In the dark about dark energy? K-State physicist presenting lecture explaining Peebles' 2019
Nobel Prize work
Tuesday, Oct. 29, 2019
Bharat Ratra, university distinguished professor in physics, will present a non-technical public lecture Nov. 5 about dark energy and his work with Physics Nobel Prize winner James Peebles. | Download this photo.
MANHATTAN — A Kansas State University physicist will shed light on the mysteries of dark matter, dark energy and the expanding universe in a public non-technical lecture on the Manhattan campus.
Bharat Ratra, university distinguished professor in physics, will present "The Accelerating Expanding Universe: Dark Matter, Dark Energy, and Einstein's Cosmological Constant, or Why Jim Peebles Was Awarded Half of the 2019 Physics Nobel Prize," at 4:30 p.m. Tuesday, Nov. 5, in 102 Cardwell Hall. Ratra will explain why dark energy is the leading candidate responsible for speeding up the universe's expansion.
This lecture will be of interest to all — regardless of physics background knowledge, Ratra said. Refreshments will be available at 4:15 p.m. in 119 Cardwell Hall.
Ratra worked as a postdoctoral fellow with James Peebles, professor at Princeton University and recent Physics Nobel Prize winner for theoretical discoveries in physical cosmology, including work on dark matter and the cosmological constant — a special form of dark energy. The two have published several papers together. In 1988, Peebles and Ratra generalized the concept of dark energy to allow it to be dynamical — that is, to allow change in time and variation in space.
In Ratra's talk, he will discuss why cosmologists think dark energy and dark matter are by far the main components of the universe's current energy budget — even though dark energy and dark matter have not yet been directly detected. According to Ratra, the data currently available has helped cosmologists develop a standard measurable and predictive model of how the universe was created and how it developed into the complex structure seen today. Ratra will also discuss the basic physics and the history of ideas — many developed by Peebles — on which this model of cosmology is based.
According to Ratra, the objects that can be seen — such as planets and stars — are made up of atoms and molecules that contribute only 5% of the current energy budget of the universe. The remaining 95% of the current energy budget of the universe is contributed by still mysterious dark matter and dark energy.
"Dark energy is a major part of the modern origins story," Ratra said. "In the late-1990s, people discovered that the expansion of the universe was accelerating or speeding up. To accept this and keep with Einstein's Theory of General Relativity, there has to be something that is making more and more space and spreading it out faster and faster and so speeding up the expansion of the universe. Dark energy does that."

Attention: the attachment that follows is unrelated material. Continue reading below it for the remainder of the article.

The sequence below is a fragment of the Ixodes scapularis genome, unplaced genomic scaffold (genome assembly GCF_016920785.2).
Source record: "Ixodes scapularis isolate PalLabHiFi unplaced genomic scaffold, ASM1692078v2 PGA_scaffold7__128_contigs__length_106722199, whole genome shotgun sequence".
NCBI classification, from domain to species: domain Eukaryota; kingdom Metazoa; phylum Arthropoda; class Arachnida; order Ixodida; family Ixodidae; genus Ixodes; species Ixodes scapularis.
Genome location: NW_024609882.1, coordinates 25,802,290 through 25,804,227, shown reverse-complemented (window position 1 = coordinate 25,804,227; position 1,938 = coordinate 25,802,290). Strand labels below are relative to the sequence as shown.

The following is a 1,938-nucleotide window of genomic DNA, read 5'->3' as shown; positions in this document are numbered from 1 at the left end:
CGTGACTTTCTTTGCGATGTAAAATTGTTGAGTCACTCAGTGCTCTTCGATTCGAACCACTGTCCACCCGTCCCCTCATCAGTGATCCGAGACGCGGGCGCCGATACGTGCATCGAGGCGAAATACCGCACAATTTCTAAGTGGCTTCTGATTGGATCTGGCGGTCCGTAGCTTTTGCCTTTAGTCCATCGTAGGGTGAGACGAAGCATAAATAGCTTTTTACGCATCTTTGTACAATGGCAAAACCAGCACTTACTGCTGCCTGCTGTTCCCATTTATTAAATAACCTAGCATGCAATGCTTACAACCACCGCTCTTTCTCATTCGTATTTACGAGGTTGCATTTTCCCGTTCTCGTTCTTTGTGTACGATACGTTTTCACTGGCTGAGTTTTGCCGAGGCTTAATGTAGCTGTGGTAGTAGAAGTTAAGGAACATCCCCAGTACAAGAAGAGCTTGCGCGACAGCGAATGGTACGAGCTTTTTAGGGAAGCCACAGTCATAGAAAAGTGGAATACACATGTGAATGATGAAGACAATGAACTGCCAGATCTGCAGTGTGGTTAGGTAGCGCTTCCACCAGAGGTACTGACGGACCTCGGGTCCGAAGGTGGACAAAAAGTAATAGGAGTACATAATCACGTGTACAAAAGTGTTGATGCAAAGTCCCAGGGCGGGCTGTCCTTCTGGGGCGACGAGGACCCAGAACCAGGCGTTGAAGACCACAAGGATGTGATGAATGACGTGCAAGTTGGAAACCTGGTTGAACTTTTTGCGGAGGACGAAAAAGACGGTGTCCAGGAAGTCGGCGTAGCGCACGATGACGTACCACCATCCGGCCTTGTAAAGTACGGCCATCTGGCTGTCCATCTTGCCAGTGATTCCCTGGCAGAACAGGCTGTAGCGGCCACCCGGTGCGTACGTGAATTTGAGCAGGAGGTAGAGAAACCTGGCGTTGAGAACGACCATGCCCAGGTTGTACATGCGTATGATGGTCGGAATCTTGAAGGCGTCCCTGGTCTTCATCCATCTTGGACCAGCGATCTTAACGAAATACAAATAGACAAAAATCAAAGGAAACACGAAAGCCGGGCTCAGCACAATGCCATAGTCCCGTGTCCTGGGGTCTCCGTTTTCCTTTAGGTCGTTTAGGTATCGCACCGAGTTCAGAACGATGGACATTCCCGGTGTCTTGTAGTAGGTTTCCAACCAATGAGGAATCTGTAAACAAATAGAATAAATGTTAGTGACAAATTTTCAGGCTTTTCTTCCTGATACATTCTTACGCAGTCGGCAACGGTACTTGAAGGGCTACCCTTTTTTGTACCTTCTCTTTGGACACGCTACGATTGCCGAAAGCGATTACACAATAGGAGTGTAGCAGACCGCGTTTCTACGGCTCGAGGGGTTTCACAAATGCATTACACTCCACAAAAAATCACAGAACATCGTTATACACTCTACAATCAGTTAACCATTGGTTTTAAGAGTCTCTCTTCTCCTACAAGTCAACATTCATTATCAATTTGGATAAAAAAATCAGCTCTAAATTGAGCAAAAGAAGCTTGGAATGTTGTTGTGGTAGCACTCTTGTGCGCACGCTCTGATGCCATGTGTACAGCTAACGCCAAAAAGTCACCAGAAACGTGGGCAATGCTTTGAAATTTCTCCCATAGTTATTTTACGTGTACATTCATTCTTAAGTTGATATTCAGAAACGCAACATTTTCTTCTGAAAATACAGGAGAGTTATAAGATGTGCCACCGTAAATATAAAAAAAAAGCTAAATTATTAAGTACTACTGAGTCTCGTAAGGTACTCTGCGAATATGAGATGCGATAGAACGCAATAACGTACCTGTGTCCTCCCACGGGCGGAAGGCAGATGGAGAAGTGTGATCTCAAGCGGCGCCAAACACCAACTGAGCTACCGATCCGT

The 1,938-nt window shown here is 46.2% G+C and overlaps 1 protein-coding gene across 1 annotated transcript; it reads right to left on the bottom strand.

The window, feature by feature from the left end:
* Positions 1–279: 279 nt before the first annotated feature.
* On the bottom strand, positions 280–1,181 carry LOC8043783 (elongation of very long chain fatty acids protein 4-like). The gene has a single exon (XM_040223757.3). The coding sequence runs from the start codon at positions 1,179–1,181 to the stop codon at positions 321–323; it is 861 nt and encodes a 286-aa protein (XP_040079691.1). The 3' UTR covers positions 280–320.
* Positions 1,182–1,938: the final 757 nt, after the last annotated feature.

Ratra said that we can't see dark energy because it doesn't react with light, which is how it got the "dark" part of its name, and the "energy" part of the name distinguishes it from the dark matter. While the cosmological constant — dark energy that does not vary in time or in space — is consistent with current measurements, the technology to measure dark energy isn't advanced enough yet to be able to tell whether it is dynamical.
Many organizations — including Kansas State University — are working in collaborations to build new ground-based and space-based experiments to do more precise measurements. These devices should start collecting data in the 2020s and Ratra said these new data should clear up some cosmological mysteries and help advance the field of physics. Cosmology is an exciting field to work in right now, because while rapid progress is being made, there still is much that remains to be discovered and understood, he said.
"I've been developing more sophisticated dark energy cosmological models and working with K-State graduate students to test them," Ratra said. "We are developing cosmological models in which space is curved — a generalization of the surface of a soccer ball, developing the cosmological inflation model version of them and making comparisons of their predictions to observations."
According to Ratra, while it is not yet clear what such theoretical research will lead to, the new devices being built to collect, process and analyze data needed to test these theoretical ideas will result in technological breakthroughs with more immediate economic consequences.
"People look at the night sky and find it really beautiful — artistically and emotionally," Ratra said. "It is also beautiful and important to better understand — physically and mathematically — the structures we see around us. Improvements in technology that lead to more and better-quality measurements will allow us to rule out some current theories and result in improved theories that better describe the real world."